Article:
- Tip: If it seems unlikely that you can get leadership’s feedback as well as input from stakeholders and a web advisory committee in three days, then build a timeline allowing for a full work week to collect and compile thoughts. Set-up guidelines for feedback with examples and always stress the importance of meeting the timeline.
Keeping your timeline from being blown to smithereens can be a full time job. If you only take away a few things from this blog know that wiggle room is a must, patience is a plus and being aware of landmines will keep your timeline from blowing to dust.
If that list didn’t give you enough to think about, here are some additional notable landmines to consider:
3rd Party Integration
- Landmine: You may run into delays working with feeds that won't cooperate, applications that won’t style and 3rd parties that just won’t integrate no matter how nicely you ask.
- Tip: Don’t ever assume that something can integrate, even if the 3rd party says it will. Do the homework before finishing your schematics. Then, if you run into issues you have time before development starts to sort things out.
- Landmine: New CMSs require lots of training and education. Some functionality may be gained while other functionality may be lost.
- Tip: Take your time in selecting the right CMS for your needs. Get training and provide training to everyone who will have some level of control over your website. Don’t leave out governance, protect your investment!
- Landmine: No matter how closely information architects, designers and developers work together, unexpected technical limitations may occur during development. For example, minor changes to designs may happen when taking a photoshop file and creating the CSS.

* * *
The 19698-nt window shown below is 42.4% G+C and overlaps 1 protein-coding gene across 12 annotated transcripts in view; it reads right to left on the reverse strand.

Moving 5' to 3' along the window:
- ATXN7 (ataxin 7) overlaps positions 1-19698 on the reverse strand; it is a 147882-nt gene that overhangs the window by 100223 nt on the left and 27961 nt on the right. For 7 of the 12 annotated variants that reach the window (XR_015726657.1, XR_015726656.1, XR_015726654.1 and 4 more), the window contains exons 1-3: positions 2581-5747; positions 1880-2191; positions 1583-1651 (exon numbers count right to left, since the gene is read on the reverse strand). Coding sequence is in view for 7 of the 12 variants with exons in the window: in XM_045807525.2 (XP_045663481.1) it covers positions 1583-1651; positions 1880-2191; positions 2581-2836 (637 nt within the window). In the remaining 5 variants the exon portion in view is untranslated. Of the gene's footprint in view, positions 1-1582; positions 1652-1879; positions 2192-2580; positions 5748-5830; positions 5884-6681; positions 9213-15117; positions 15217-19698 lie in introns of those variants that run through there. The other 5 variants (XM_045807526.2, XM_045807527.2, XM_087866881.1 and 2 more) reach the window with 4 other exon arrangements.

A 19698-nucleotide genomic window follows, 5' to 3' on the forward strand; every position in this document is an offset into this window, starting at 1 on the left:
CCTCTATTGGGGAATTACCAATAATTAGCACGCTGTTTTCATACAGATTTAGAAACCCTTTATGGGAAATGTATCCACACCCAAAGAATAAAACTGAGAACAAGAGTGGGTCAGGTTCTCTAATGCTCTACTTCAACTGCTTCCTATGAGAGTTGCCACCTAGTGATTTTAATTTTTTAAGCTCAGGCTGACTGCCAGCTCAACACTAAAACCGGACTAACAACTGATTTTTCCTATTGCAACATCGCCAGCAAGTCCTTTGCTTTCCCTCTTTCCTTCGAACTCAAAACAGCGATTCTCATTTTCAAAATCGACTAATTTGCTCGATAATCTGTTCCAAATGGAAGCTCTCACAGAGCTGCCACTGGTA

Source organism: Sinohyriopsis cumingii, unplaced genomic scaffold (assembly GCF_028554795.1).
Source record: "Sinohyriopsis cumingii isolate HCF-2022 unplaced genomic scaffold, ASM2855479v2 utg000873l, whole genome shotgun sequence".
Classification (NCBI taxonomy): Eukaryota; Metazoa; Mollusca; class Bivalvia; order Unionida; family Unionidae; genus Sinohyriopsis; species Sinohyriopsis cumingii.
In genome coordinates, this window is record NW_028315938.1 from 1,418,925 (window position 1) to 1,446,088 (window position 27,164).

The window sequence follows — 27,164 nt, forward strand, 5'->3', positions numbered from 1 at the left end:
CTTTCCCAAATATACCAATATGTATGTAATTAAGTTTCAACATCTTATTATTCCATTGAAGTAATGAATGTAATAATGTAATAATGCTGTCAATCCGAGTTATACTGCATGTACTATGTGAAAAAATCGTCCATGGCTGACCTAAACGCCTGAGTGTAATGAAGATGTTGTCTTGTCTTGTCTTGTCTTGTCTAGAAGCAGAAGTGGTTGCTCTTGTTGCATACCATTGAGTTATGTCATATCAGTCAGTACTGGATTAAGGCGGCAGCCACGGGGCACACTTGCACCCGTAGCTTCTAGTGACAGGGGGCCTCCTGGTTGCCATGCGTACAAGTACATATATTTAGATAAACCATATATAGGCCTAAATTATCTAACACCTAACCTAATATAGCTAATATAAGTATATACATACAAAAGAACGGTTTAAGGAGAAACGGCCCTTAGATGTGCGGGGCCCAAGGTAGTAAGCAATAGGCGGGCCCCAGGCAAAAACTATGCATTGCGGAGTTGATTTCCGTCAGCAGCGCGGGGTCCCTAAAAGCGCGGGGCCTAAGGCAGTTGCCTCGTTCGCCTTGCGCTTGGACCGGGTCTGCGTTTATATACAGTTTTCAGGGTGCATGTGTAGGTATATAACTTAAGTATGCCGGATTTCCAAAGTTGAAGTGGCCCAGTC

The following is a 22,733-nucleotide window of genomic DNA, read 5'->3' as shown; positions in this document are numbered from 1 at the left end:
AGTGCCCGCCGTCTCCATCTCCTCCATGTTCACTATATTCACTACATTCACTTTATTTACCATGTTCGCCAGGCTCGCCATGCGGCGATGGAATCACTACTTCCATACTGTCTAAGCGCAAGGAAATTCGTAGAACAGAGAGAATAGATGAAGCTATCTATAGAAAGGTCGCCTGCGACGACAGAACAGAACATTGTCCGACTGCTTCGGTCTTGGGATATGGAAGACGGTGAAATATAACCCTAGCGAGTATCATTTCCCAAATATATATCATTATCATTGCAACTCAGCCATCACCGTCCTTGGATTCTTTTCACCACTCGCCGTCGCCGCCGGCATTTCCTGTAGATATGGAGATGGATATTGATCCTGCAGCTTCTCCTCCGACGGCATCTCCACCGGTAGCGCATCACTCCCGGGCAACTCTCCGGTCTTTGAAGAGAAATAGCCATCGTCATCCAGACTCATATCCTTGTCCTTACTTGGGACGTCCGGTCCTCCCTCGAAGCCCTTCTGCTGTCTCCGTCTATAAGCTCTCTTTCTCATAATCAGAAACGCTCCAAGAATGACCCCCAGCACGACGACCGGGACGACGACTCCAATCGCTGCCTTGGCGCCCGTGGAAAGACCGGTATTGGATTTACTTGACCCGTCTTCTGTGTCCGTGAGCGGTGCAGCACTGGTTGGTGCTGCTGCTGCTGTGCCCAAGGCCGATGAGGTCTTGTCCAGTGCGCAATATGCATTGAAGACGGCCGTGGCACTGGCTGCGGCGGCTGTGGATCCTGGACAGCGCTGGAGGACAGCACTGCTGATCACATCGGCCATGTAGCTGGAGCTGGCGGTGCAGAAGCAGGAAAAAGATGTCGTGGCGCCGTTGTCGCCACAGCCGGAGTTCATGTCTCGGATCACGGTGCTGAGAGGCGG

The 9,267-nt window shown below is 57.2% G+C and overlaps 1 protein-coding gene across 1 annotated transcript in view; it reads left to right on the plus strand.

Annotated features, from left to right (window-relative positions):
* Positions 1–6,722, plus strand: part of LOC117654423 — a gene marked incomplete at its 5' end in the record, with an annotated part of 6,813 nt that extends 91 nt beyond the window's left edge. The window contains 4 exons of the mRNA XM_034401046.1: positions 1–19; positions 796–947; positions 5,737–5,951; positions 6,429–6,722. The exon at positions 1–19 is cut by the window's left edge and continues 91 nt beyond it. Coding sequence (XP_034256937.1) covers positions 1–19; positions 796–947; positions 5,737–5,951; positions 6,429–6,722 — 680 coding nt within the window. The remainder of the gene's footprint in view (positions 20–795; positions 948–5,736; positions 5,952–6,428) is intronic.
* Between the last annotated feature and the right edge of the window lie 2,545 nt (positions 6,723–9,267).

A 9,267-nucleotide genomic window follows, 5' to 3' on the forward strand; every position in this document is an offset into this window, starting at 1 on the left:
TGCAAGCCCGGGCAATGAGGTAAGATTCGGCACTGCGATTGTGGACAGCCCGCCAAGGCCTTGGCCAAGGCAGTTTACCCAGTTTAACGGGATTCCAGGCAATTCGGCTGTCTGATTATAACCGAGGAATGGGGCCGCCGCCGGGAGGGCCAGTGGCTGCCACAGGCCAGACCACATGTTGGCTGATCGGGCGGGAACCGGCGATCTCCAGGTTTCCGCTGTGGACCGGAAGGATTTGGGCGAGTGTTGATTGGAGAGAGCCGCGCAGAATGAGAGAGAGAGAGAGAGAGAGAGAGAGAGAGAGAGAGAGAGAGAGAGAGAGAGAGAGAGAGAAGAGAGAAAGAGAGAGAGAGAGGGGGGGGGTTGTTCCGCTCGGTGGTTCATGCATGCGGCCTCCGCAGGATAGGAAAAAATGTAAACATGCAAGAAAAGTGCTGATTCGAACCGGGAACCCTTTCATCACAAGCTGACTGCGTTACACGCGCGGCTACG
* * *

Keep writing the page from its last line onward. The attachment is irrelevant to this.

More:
- Tip: Keep the lines of communication open between resources to head off as many of these issues as possible. Also set stakeholder expectations so that they are aware that when design comes to life across multiple browsers and devices, minor changes may be seen.
- Landmine: Even if technical requirements are gathered before the project begins, some unique requirements may sneak by that result in additional work and hours. Examples: new security requirements, additional browser support, higher levels of accessibility, etc.
- Tip: Document as many requirements as possible before beginning and get the list approved by key internal stakeholders. This includes your IT and security team but also those aware or requirements from governing bodies. (Accessibility requirements etc.)
Newcomers to the Project
- Landmine: It isn’t easy to jump into the middle of these projects so give newcomers some time to learn the ropes. Newcomers with POWER: If this person has authority to change the direction or scope of the project then the timeline may be in for a wild ride!
- Tip: Patience is key. We will get through this together but the team will need to communicate and determine how best to move forward.